The Two Shall Become One, Part One
Peter BeckPeter serves as assistant professor of religion at Charleston Southern University where he teaches church history and theology. While serving as senior pastor in Louisville, Ky., he completed his PhD in historic theology at The Southern Baptist Theological Seminary. His dissertation, The Voice of Faith: Jonathan Edwards's Theology of Prayer, is soon to be published. He, his wife Melanie, and their two kids, Alex (12) and Karis (7), live near Charleston, SC. Peter's goal for his teaching and writing ministries is "love from a pure heart and a good conscience and a sincere faith" (1 Tim 1:5).
- 2009 Nov 02
There's a lot of discussion going on these days about the nature of marriage. The citizens of
Rather than testing the political winds to see which way they are blowing or casting our vote to determine the definition of marriage, Christians must turn to God's word for his view. God has a view. It is clearly defined and spiritually charged.
The place to begin when considering the biblical view of marriage is in the beginning. In Genesis 1, God creates. He creates the world. He creates the animals. He creates man. He creates the male/female relationship.
As we see in Genesis 1, the theological doctrine of the imago Dei, the image of God, relates directly to the question of marriage. Genesis 1:26 says that God determined to create man, adam, in His image, in His likeness. While there is much debate as to the exact meaning of the image of God, this much is clear according to the text at hand: all humans possess the image of God, the image of God is connected to mankind's dominion over the creation, and the image of God bears on male/female relationships. As Moses recounts, God created man in His image, male and female He created them.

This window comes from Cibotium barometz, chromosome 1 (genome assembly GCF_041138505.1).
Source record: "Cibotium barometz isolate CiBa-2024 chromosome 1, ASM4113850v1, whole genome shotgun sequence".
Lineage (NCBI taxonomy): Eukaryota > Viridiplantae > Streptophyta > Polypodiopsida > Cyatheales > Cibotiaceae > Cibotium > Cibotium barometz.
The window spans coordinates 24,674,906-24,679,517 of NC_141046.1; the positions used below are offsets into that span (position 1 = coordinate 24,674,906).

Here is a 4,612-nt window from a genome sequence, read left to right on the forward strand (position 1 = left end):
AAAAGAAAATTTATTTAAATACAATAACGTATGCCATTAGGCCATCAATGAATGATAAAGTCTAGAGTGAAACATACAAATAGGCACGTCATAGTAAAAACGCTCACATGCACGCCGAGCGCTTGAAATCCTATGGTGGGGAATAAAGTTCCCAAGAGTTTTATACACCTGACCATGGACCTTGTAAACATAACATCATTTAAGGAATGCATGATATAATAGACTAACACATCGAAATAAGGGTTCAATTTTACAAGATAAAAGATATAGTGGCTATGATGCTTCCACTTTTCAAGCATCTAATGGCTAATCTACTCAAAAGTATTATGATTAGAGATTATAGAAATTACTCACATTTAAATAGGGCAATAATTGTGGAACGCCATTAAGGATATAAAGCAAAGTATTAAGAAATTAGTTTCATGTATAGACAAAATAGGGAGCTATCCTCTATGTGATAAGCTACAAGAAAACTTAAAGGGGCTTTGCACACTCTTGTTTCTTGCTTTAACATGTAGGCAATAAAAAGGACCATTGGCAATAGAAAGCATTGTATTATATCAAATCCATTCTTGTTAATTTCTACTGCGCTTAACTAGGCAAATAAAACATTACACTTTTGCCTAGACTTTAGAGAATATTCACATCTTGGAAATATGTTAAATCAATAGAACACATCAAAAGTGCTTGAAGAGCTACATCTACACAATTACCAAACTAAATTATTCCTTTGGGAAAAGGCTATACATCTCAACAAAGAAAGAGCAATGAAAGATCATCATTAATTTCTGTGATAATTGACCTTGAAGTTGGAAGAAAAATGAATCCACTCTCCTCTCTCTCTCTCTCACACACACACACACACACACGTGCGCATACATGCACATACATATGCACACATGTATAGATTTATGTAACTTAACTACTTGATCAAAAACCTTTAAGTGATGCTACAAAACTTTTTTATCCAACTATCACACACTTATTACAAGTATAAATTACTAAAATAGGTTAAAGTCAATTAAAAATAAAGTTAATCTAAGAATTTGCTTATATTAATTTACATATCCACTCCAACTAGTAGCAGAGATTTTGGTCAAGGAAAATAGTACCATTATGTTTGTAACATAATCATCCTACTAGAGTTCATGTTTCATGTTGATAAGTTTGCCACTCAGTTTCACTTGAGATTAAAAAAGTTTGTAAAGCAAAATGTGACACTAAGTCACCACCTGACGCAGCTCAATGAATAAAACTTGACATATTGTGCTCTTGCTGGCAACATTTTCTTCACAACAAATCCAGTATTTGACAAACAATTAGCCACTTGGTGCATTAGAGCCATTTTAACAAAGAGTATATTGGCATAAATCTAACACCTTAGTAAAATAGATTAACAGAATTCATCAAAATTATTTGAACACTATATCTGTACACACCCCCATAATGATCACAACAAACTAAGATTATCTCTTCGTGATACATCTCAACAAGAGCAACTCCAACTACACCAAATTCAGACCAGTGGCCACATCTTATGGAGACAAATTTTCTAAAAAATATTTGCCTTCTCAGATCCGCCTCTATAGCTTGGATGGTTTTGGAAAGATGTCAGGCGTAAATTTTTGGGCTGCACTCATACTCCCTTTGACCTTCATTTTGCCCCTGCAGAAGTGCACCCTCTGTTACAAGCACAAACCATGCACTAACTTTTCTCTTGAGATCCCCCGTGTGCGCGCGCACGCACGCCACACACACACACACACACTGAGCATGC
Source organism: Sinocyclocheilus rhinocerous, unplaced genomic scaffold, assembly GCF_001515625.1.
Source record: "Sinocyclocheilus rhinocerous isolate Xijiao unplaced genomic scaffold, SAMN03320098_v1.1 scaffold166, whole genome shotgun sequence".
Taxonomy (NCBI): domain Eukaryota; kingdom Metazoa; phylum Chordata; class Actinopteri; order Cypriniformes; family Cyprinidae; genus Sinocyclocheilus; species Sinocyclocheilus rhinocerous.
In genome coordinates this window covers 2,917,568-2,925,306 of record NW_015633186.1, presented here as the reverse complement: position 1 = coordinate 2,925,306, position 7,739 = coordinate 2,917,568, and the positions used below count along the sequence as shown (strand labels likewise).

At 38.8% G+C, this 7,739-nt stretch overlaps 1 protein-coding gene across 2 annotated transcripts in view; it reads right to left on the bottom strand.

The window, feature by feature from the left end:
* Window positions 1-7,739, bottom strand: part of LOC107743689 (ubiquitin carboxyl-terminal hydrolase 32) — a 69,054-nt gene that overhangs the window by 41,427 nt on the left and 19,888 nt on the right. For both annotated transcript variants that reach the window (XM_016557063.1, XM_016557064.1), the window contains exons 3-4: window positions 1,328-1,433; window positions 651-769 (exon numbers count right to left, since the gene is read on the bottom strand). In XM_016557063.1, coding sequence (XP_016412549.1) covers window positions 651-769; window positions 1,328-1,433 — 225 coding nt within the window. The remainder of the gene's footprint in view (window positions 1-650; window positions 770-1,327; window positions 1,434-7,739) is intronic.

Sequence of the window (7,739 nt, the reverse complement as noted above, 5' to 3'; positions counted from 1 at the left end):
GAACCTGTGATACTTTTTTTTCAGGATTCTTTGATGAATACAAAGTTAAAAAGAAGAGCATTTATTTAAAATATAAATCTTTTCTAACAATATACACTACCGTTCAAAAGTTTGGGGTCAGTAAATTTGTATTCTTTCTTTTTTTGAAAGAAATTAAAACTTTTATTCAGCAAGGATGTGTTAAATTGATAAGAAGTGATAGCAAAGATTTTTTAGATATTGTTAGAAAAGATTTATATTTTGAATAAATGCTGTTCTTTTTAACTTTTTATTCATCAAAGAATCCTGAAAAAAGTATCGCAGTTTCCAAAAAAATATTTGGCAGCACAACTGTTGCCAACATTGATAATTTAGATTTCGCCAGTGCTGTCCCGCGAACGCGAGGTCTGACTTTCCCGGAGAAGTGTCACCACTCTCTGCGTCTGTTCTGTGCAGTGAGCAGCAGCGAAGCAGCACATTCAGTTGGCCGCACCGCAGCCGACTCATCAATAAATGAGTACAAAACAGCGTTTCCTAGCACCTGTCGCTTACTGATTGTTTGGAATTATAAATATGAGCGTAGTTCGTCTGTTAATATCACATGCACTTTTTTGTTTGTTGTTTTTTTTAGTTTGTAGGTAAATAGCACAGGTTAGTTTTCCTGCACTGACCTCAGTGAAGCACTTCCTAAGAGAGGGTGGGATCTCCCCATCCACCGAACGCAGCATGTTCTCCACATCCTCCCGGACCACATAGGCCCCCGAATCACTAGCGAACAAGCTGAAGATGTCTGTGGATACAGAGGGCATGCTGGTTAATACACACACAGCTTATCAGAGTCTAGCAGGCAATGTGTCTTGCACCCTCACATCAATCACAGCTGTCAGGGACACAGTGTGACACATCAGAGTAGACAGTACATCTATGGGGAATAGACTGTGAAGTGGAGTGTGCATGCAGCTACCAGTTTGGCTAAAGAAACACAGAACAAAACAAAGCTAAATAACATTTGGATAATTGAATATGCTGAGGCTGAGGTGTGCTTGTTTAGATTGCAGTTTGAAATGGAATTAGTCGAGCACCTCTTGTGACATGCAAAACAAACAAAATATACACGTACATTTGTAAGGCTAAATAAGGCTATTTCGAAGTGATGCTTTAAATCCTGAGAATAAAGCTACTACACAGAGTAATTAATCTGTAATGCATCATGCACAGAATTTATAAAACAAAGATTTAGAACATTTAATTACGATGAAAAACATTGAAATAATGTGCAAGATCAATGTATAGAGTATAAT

In the image of God, man and woman reflect God's image as they share dominion over the created world. Their limited sovereignty is to resemble His perfect sovereignty. Likewise, they are relate to each other in a way that mirrors the loving relationship within the Trinity. Just as the Father relates to the Son and the Spirit, so too does humanity relate to one another.
Relationship and the need for it is basic to human nature because it is basic to God's nature. In fact, Genesis 1:28 says that God created man and woman specifically for the purpose of relationship. "Be fruitful and multiply," He commanded them. The fulfillment of this first and seminal biblical command would have been impossible outside of male/female relationship.
Only together can Adam and Eve exercise dominion as described in Genesis 1 and fulfill the Creation Ordinance - be fruitful and multiply. They cannot adequately live up to their potential as beings created in the image of God without the relational aspect. The two cannot be divided.
God's plan for filling the earth and moving towards Christ's incarnation and the ultimate consummation of all things under His reign depended upon Adam and Eve relating to each other in a fashion unlike their relationship with anything else in creation, including subsequent people of the same gender. Thus, just twenty-eight verses into the Bible, God reveals His plan for human sexuality and the centrality of the marriage relationship between man and woman.